Westpac senior analyst Anne Boniface says fears of tighter international supplies, particularly for whole milk powder, helped dairy prices squeeze higher in the first few Global Dairy Trade auctions of 2018.
The weaker New Zealand dollar over the course of 2017 has also boosted farmgate returns. Recent dairy auction prices have led us to revise upward our payout forecast to $6.50/kgMS.
Yet despite the solid start to the year, we remain wary of the impact slower Chinese growth may have on demand for NZ’s commodity exports over the course of 2018.
Locally, weather remains challenging for farmers up and down the country.
On balance, we expect milk collections this season to be broadly on par with the 2016-17 season (although greater use of supplementary feed and poor pasture in some areas may have a bigger impact on fat content).
Fears of tighter international supplies, particularly for whole milk powder, helped dairy prices squeeze higher in the first few Global Dairy Trade auctions of 2018. Overall prices rose 5.9% in last week’s auction, including a 7.6% gain for whole milk powder.
Higher auction prices have led us to upgrade this season’s milk price forecast to $6.50/kg, slightly ahead of Fonterra’s estimate. But we continue to caution against extrapolating recent trends too far into 2018.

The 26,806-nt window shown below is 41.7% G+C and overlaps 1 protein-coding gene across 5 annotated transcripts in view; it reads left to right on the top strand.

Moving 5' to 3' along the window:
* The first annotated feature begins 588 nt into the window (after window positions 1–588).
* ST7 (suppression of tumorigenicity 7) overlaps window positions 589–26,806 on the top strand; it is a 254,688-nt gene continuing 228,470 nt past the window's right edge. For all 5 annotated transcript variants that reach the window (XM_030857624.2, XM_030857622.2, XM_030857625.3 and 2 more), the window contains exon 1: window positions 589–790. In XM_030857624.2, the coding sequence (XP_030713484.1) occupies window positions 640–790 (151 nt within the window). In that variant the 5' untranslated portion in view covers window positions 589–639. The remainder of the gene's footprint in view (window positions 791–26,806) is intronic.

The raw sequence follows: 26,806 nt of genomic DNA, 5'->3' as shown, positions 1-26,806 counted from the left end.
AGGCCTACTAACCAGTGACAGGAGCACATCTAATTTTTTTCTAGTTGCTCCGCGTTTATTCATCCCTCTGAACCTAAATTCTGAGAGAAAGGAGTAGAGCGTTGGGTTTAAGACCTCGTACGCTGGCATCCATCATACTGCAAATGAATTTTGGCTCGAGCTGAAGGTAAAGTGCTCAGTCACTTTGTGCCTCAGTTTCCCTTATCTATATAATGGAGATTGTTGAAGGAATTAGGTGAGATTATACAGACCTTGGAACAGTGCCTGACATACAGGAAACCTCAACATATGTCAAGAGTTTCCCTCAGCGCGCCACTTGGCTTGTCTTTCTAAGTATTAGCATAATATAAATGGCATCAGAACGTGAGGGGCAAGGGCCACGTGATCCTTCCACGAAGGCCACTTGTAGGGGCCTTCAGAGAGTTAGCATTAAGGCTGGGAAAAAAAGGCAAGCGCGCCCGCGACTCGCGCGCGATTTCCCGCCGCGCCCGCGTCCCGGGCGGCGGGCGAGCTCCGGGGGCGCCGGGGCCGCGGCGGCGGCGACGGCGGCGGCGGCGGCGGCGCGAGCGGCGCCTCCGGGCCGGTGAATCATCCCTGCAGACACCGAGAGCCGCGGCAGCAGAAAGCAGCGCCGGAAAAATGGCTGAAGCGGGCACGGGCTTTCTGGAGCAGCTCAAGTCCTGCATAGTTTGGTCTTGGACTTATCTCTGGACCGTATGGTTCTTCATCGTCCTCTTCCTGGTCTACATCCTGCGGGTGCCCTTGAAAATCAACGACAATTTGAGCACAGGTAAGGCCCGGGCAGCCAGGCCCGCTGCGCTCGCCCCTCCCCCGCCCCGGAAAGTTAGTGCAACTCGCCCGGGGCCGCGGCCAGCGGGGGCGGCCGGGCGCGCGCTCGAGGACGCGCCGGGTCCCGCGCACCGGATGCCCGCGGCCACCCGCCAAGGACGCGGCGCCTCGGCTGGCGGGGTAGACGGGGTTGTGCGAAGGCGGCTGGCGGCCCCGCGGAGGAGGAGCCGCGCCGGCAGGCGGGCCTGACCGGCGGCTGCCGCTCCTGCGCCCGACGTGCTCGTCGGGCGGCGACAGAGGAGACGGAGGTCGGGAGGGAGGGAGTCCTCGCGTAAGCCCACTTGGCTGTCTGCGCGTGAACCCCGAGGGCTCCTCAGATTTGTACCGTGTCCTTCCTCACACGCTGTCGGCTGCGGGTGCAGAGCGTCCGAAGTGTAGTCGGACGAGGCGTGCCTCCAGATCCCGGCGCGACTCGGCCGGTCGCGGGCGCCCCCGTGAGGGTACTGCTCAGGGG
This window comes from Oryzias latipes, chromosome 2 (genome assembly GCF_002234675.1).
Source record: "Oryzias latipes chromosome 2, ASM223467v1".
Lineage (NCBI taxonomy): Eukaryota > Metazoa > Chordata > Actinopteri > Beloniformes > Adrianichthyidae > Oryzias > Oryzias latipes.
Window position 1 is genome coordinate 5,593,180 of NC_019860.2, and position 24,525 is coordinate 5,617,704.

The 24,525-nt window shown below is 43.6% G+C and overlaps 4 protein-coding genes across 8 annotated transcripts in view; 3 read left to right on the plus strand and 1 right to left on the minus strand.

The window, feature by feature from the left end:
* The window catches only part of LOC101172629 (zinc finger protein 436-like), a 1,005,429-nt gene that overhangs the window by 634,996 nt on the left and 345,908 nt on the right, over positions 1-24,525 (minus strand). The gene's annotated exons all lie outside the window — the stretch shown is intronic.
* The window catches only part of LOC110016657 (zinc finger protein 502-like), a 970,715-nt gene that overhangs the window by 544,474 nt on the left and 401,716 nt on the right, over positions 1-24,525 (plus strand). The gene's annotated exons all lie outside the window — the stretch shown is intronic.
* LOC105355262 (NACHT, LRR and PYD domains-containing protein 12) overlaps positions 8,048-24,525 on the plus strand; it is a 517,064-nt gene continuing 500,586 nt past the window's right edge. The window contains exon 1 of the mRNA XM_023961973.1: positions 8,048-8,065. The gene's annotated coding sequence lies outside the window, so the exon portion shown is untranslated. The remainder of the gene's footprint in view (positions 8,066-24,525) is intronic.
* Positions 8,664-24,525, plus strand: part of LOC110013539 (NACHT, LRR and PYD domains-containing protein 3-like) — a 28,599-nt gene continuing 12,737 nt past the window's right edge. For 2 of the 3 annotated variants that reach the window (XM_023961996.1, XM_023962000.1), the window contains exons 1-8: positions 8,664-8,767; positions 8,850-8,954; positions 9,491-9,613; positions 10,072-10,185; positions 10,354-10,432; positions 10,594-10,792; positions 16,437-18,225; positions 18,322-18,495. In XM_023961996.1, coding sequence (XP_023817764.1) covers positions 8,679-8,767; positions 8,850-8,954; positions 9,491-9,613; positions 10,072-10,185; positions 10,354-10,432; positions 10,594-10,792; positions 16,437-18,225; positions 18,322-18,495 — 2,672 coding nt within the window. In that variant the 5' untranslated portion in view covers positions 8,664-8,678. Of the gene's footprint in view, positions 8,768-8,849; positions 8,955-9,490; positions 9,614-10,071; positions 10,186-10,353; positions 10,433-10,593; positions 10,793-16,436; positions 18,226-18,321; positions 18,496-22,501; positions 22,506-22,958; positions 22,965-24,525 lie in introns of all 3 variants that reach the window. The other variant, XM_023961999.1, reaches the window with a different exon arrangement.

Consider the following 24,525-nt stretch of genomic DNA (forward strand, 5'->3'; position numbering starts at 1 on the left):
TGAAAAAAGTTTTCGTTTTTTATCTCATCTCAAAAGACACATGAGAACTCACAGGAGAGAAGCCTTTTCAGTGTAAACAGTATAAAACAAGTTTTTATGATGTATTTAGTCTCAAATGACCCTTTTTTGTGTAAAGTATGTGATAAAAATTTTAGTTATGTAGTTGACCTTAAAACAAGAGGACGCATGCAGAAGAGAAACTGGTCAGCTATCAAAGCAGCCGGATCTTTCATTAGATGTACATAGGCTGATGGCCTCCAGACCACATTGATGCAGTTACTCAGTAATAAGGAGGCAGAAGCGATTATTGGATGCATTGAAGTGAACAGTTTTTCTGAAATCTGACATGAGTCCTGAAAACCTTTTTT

Our view remains that growth amongst NZ’s key trading partners is likely to slow this year, led by China. Chinese policymakers are poised to follow through with moves to rebalance their economy, reduce the risks generated by rapid credit expansion and put the economy on a more sustainable growth path.
And while the consumer sector isn’t the focus for Chinese policymakers, they are unlikely to escape a period of slower growth completely unscathed. With China such an important market for almost all NZ commodity exporters, this could see NZ’s prices soften as 2018 progresses.
• Anne Boniface is a senior economist with Westpac and this article appeared in the bank’s latest Agri Update.